Activated charcoal is a growing trend worldwide. We find the substance in facepacks tablets and even in toothpaste. But is it safe to use activated charcoal in toothpaste? Let us know more about charcoal and its benefits and side effects.
Know more about activated charcoal
Activated charcoal is basically a fine black powder made from coconut shells, cone char, peat, petroleum coke, olive pits or sawdust.
It is totally different from regular charcoal used as a fuel.
The charcoal’s porous texture has a negative electrical charge, which helps it to attract positively charged molecules, like gases and toxins.
Activated Charcoal is not absorbed in the body, it can, therefore, carry toxins and chemicals in the gut.
Things to consider before trying charcoal toothpaste
Before you use it, make sure that the powder is extra fine and it is not too harsh on your teeth. Also, you should definitely not use it on a daily basis. Dentists recommend to use charcoal once a month only.
However, everyone’s mouth is different. Hence, the dentist should customize the instructions for each patient.
Charcoal toothpaste for smokers
Charcoal toothpaste is usually prescribed to smokers as abrasives in the toothpaste might be able to remove the minute stains on the teeth. But again charcoal toothpaste is not recommended to use on a daily basis.
Benefits of Activated charcoal
- The activated charcoal has Detoxifying powers. Activated charcoal binds to the chemicals and toxins and prevents the stomach to absorb harmful substances.
- Charcoal toothpaste whitens the teeth. It removes extrinsic stains like wine, coffee, and berries and gives your teeth a bright shine.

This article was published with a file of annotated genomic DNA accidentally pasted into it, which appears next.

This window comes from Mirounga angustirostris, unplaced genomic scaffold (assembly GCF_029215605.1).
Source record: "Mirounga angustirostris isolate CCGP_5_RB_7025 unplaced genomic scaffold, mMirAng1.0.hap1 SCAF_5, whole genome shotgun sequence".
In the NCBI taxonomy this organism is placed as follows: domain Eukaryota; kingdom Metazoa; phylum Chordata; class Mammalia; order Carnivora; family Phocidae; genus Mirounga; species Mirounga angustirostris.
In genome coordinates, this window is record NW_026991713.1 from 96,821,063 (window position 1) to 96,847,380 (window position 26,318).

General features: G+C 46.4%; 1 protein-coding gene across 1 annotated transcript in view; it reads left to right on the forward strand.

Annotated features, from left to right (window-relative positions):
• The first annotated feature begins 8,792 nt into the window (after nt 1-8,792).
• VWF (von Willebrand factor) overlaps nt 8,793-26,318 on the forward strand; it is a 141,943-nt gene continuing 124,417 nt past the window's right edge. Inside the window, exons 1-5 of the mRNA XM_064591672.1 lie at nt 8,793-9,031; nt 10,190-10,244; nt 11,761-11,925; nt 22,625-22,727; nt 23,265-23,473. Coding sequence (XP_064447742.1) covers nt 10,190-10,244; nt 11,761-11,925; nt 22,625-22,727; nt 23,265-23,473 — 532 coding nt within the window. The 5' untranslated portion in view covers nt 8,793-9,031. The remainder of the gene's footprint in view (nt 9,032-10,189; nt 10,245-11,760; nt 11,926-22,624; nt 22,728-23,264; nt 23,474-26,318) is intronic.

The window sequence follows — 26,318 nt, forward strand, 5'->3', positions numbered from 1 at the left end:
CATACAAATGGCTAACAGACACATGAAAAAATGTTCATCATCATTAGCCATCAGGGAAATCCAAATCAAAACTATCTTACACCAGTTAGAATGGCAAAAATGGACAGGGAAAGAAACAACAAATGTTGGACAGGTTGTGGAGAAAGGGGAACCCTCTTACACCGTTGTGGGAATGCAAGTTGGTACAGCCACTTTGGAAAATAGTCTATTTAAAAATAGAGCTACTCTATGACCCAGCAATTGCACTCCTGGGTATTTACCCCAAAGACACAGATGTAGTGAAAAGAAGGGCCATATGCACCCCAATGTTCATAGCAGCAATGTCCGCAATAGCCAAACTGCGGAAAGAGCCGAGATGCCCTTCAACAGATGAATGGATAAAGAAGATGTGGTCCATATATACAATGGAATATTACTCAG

- It also removes acidic plaque and gives a fresh breath.
If your Charcoal toothpaste is too abrasive, it will wear down your enamel, and can eventually cause permanent damage.
The article in the Journal of the American Dental Association mentioned that there are insufficient clinical and laboratory data to substantiate the safety and efficacy claims of charcoal and charcoal-based dentifrices.
Precautions for using charcoal toothpaste
- The American dental association recommends choosing toothpaste with a relative dentin abrasivity (RDA) Level of 250 or less.
- You should use this toothpaste for a short period of time. You can also use a fluoridated toothpaste with it alternately.
- To reduce the abrasiveness, try using your finger to rub charcoal on your teeth instead of using a toothbrush.
- DO consult your dentist to select the right toothpaste for you.
In short, if you get proper information and guidance from your dentist you can certainly use charcoal toothpaste for a whiter and brighter smile.